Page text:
Dmitry Piliugin

Query Plan on a busy SQL Server

April 24, 2018 by

Yesterday I came across a question on one of SQL forums, that I may rephrase like:

“Does a query plan compilation depend on how busy SQL Server is”.

Before we go further, I should explicitly mention that we talk about a Compiled plan, not an Executable plan. Plan execution will of course depend on how busy server is, for example, the query may wait for the memory grant to start execution, or execution may be slow because there are no cached pages in the Buffer Pool etc.

However, the question was about a Compiled plan: does the shape of a plan depend on the server load.

From the first glance it should not. But…

The optimizer of SQL Server is not designed to find the best possible plan, but to find a good enough plan fast. The reason for this design is that if we enumerate and evaluate every possible plan it will take a lot of time, close to infinite for the very complex queries. To prevent this situation SQL Server has several optimization techniques and several stop factors.

We will recall stop factors briefly.

Regular optimization – no early termination

While optimizing a query SQL Server uses an object called Memo. Basically, this is a data structure to store plan alternatives and track the cheapest plan so far. The Memo is divided into groups; each group contains different operator alternatives logically equivalent to each other. The root operator is in the root memo group. Each group has a cost boundary. This boundary is set depending on the cheapest alternative the memo group has so far (what I observed, was cost goal = best cost so far + 10% of the best cost so far). If the new generated alternative crosses this boundary – that alternative is pruned away.

The optimization process continues and may pass several optimization stages, but this is not the subject of this article, so we will just stop here and say, that optimization stops when it is considered, that the root plan operator satisfies cost memo boundary and there is no more valuable optimization steps to decrease the cost.  That is a normal path when we see no indication in a query plan, that optimization aborted early.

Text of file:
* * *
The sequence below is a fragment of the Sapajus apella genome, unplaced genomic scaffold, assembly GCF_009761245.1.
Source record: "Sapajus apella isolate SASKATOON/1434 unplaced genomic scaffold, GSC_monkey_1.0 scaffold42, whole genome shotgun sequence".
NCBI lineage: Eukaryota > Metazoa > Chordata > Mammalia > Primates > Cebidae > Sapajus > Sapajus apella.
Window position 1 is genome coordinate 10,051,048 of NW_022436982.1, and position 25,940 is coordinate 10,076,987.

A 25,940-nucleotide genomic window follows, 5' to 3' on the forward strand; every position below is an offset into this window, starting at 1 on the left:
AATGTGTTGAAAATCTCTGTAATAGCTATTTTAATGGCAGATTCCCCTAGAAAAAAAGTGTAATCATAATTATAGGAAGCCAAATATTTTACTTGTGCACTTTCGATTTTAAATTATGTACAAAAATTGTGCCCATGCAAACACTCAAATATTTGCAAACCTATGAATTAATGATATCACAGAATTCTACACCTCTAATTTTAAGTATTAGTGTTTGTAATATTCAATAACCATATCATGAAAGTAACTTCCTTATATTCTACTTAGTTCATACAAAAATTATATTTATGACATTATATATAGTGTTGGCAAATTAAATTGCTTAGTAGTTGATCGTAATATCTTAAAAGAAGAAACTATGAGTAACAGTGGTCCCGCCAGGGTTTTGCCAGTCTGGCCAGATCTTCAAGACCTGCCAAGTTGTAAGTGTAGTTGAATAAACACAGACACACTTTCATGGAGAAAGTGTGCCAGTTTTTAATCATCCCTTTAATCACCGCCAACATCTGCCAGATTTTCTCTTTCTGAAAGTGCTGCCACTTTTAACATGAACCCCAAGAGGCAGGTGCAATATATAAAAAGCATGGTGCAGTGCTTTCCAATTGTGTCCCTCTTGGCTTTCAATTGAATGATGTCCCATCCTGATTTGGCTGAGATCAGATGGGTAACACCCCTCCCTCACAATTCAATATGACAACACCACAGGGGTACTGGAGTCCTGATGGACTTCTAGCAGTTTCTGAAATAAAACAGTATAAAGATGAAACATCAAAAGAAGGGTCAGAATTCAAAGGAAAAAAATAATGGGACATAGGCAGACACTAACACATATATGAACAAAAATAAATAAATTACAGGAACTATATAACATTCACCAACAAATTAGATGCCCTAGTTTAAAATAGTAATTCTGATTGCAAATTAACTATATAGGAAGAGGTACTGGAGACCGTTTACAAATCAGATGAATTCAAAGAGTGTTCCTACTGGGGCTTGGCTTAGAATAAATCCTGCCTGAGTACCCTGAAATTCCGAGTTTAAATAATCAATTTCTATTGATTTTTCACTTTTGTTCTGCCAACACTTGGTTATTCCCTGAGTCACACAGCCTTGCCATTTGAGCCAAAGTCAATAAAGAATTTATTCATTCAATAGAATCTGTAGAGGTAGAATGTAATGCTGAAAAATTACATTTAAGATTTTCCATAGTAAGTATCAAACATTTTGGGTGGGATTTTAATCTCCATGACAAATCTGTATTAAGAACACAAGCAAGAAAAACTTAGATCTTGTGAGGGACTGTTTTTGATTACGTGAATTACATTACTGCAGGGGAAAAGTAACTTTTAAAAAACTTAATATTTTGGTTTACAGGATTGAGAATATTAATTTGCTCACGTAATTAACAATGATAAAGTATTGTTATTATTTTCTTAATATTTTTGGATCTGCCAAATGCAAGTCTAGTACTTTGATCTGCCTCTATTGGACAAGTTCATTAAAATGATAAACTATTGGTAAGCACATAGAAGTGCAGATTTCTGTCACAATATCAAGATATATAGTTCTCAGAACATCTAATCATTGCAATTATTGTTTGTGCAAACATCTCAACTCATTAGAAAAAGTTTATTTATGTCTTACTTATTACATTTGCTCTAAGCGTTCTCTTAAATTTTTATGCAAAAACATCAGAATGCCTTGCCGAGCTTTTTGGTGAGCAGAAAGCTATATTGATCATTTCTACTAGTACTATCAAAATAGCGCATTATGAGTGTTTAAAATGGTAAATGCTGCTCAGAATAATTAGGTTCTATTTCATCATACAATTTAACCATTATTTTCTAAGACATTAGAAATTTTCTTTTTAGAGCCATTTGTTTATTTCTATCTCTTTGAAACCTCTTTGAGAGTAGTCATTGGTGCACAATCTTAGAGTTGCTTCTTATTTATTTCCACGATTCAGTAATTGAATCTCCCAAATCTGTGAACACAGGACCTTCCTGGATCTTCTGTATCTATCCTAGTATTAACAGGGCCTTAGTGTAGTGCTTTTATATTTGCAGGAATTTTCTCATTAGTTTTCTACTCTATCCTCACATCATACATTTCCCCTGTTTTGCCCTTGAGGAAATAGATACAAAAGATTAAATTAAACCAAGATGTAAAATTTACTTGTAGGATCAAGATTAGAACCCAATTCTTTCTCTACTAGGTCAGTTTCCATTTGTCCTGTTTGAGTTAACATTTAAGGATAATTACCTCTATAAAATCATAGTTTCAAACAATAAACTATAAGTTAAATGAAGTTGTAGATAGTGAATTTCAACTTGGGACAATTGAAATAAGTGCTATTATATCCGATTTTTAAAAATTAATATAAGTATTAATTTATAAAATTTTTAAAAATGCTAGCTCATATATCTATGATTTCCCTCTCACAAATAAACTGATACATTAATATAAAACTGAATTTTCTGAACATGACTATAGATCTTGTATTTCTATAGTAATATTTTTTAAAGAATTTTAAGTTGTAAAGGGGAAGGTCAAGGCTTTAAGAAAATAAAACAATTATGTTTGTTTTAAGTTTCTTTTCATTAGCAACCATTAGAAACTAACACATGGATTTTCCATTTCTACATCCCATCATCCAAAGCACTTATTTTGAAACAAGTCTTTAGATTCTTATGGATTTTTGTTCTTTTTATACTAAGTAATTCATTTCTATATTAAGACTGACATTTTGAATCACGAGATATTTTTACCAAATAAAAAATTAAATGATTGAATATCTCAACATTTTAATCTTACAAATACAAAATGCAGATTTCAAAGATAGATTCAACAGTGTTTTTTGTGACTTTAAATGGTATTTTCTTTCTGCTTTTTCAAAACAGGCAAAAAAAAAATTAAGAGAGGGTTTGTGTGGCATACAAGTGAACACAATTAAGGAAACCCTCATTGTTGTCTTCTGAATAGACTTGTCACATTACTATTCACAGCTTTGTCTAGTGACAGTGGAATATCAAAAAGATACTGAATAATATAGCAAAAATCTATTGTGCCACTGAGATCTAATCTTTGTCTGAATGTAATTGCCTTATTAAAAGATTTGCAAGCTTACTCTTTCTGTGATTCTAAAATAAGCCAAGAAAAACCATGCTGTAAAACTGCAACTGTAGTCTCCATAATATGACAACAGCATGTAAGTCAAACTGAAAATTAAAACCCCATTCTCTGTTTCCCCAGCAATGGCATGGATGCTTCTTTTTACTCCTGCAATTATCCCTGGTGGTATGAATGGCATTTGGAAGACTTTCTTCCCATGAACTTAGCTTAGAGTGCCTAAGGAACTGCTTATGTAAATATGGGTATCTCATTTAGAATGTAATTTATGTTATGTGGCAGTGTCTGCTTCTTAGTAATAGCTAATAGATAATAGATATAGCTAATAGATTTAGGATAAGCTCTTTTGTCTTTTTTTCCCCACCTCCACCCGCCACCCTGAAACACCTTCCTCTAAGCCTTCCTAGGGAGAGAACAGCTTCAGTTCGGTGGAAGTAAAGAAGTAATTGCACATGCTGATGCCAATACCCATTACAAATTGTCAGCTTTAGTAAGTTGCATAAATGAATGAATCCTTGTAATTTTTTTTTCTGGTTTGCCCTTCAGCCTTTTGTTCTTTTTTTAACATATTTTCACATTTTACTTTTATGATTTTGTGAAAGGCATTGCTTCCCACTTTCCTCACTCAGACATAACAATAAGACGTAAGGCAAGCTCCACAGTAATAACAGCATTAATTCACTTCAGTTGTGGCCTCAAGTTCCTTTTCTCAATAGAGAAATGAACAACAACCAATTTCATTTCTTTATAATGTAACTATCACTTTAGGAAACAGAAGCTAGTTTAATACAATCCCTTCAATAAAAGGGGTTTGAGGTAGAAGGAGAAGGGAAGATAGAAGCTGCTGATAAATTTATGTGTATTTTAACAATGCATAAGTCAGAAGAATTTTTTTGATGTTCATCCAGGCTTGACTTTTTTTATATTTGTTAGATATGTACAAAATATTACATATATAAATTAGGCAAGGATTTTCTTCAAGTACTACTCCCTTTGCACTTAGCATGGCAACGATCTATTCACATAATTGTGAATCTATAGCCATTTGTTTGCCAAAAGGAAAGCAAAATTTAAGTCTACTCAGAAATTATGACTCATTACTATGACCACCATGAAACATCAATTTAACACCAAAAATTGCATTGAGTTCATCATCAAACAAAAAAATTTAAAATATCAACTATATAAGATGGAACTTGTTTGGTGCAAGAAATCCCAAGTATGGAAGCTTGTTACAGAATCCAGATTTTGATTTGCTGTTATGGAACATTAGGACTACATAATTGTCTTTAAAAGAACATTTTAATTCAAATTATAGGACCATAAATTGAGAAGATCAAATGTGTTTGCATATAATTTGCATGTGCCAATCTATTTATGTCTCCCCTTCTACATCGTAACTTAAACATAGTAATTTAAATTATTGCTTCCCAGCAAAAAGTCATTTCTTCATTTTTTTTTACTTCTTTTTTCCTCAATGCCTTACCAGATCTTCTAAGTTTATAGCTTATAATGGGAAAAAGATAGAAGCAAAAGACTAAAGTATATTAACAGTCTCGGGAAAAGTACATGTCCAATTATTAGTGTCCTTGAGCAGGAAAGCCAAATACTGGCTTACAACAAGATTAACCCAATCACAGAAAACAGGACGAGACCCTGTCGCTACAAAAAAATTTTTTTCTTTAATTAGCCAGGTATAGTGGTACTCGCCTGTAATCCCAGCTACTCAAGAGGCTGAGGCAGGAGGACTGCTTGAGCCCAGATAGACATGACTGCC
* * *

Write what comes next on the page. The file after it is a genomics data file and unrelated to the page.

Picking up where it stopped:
Good Enough Plan Found

We may see “Good Enough Plan Found” in a query plan in the property “Reason For Early Termination” of the root language plan operator (usually, the green one, e.g. SELECT).

From my observations that is not a real reason to stop optimization early. I could not verify using WinDbg that optimization process is really aborted at some point with this reason. What I see is that this attribute is added to the query plan if the root memo group cost boundary is less than one.

Below is the picture of my old experiments with these things and several undocumented trace flags for internal diagnostics output from my Russian blog.

The plans are identical in their shape but slightly different in cost because the optimizer thinks that there is one more row in the right one:

However, you may see, that the leftmost plan has the “Reason For Early Termination” attribute, but the rightmost has not. I suppose this is a historical legacy. You may read my original blog post to understand the reasons for this assumption: Good Enough Plan (unfortunately it is in Russian only).

Time Out

There are also a few articles in Russian about it in more details (Optimizer Unleashed part 1 and Optimizer Unleashed part 2), so I will describe the main concept of Time Out here.